fcntl - manipulate file descriptor


     #include <unistd.h>
     #include <fcntl.h>

     int fcntl(int fd, int cmd));
     int fcntl(int fd, int cmd, long arg


     fcntl performs one of various  miscellaneous  operations  on
     fd.  The operation in question is determined by cmd:

     F_DUPFD  Makes arg be a copy of  fd,  closing  fd  first  if

              The same functionality can be more easily  achieved
              by using dup2(2).

              The old and new  descriptors  may  be  used  inter-
              changeably.   They   share   locks,  file  position
              pointers and flags; for example, if the file  posi-
              tion  is  modified  by  using  lseek  on one of the
              descriptors, the position is also changed  for  the

              The two descriptors do not share the  close-on-exec
              flag,  however.  The close-on-exec flag of the copy
              is off, meaning that it will be closed on exec.

              On success, the new descriptor is returned.

     F_GETFD  Read the close-on-exec flag.  If the low-order  bit
              is 0, the file will remain open across exec, other-
              wise it will be closed.

     F_SETFD  Set the close-on-exec flag to the  value  specified
              by arg (only the least significant bit is used).

     F_GETFL  Read the descriptor's flags (all flags (as  set  by
              open(2)) are returned).

     F_SETFL  Set the descriptor's flags to the  value  specified
              by arg.  Only O_APPEND and O_NONBLOCK may be set.

              The flags are shared between copies (made with  dup
              etc.) of the same file descriptor.

              The flags and  their  semantics  are  described  in

              Manage discretionary file locks.  The  third  argu-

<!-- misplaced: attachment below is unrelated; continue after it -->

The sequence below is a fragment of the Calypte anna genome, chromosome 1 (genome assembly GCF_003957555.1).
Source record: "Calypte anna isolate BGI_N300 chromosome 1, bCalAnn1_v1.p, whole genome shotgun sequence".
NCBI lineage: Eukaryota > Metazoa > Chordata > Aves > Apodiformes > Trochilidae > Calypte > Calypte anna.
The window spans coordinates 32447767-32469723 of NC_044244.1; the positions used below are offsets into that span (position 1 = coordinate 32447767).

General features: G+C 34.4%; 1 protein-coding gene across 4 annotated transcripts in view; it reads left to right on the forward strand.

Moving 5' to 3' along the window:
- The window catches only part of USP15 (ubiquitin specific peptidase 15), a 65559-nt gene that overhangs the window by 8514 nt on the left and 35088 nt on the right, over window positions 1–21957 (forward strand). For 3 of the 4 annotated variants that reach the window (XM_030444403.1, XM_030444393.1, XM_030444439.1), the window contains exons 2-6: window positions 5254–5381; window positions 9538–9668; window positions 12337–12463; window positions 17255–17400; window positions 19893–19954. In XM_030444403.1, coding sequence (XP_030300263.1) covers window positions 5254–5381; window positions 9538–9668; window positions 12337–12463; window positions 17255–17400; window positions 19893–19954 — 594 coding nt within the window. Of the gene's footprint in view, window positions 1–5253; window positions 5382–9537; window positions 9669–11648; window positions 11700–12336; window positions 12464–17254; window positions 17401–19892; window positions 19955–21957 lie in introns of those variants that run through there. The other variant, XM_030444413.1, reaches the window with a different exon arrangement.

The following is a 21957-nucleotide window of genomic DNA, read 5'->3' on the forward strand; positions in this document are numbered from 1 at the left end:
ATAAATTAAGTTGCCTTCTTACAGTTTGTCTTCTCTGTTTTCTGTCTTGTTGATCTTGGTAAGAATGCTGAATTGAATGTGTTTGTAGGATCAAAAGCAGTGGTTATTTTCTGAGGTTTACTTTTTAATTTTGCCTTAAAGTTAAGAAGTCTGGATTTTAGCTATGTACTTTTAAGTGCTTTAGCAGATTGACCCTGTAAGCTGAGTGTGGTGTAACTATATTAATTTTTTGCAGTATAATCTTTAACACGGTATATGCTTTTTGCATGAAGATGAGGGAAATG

ment  arg  is a pointer to a struct flock (that may
              be overwritten by this call).

     F_GETLK  Return the flock structure that  prevents  us  from
              obtaining  the lock, or set the l_type field of the
              lock to F_UNLCK if there is no obstruction.

     F_SETLK  The lock is set (when l_type is F_RDLCK or F_WRLCK)
              or  cleared  (when  it is F_UNLCK).  If the lock is
              held by someone else, this call returns -1 and sets
              errno to EACCES or EAGAIN.

     F_SETLKW Like F_SETLK, but instead of returning an error  we
              wait for the lock to be released.  If a signal that
              is to be caught is received while fcntl() is  wait-
              ing,  it  is  interrupted  and  returns immediately
              (with return value -1 and errno set to EINTR).

     F_GETOWN Get the  process  ID  or  process  group  currently
              receiving  SIGIO  and  SIGURG signals for events on
              file descriptor fd.  Process groups are returned as
              negative values.

     F_SETOWN Set the process  ID  or  process  group  that  will
              receive SIGIO and SIGURG signals for events on file